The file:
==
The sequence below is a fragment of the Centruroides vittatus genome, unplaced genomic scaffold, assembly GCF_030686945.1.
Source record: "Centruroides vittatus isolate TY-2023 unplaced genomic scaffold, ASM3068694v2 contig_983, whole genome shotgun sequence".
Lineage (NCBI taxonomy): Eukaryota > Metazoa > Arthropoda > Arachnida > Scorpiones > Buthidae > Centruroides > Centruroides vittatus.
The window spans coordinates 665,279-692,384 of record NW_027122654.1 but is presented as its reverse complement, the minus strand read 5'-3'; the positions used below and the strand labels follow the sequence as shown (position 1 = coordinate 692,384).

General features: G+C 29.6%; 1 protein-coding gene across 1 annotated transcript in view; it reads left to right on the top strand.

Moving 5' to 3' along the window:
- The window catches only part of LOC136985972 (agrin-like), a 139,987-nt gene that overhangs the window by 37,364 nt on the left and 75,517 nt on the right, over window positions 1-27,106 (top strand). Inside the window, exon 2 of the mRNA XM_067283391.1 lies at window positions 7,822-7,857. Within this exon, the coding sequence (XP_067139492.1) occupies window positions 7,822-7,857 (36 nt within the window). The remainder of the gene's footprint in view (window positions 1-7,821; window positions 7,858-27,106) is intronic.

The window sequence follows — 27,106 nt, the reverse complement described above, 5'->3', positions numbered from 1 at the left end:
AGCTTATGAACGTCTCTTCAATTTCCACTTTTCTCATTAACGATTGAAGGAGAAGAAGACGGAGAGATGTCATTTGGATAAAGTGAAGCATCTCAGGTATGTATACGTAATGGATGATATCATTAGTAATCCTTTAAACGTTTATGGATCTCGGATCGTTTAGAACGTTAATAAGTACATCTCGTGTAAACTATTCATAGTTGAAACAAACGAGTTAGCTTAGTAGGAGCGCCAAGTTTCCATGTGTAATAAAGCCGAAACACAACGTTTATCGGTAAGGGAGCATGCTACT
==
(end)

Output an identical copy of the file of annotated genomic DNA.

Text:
The sequence below is a fragment of the Centruroides vittatus genome, unplaced genomic scaffold, assembly GCF_030686945.1.
Source record: "Centruroides vittatus isolate TY-2023 unplaced genomic scaffold, ASM3068694v2 contig_983, whole genome shotgun sequence".
Lineage (NCBI taxonomy): Eukaryota > Metazoa > Arthropoda > Arachnida > Scorpiones > Buthidae > Centruroides > Centruroides vittatus.
The window spans coordinates 665,279-692,384 of record NW_027122654.1 but is presented as its reverse complement, the minus strand read 5'-3'; the positions used below and the strand labels follow the sequence as shown (position 1 = coordinate 692,384).

General features: G+C 29.6%; 1 protein-coding gene across 1 annotated transcript in view; it reads left to right on the top strand.

Moving 5' to 3' along the window:
- The window catches only part of LOC136985972 (agrin-like), a 139,987-nt gene that overhangs the window by 37,364 nt on the left and 75,517 nt on the right, over window positions 1-27,106 (top strand). Inside the window, exon 2 of the mRNA XM_067283391.1 lies at window positions 7,822-7,857. Within this exon, the coding sequence (XP_067139492.1) occupies window positions 7,822-7,857 (36 nt within the window). The remainder of the gene's footprint in view (window positions 1-7,821; window positions 7,858-27,106) is intronic.

The window sequence follows — 27,106 nt, the reverse complement described above, 5'->3', positions numbered from 1 at the left end:
AGCTTATGAACGTCTCTTCAATTTCCACTTTTCTCATTAACGATTGAAGGAGAAGAAGACGGAGAGATGTCATTTGGATAAAGTGAAGCATCTCAGGTATGTATACGTAATGGATGATATCATTAGTAATCCTTTAAACGTTTATGGATCTCGGATCGTTTAGAACGTTAATAAGTACATCTCGTGTAAACTATTCATAGTTGAAACAAACGAGTTAGCTTAGTAGGAGCGCCAAGTTTCCATGTGTAATAAAGCCGAAACACAACGTTTATCGGTAAGGGAGCATGCTACT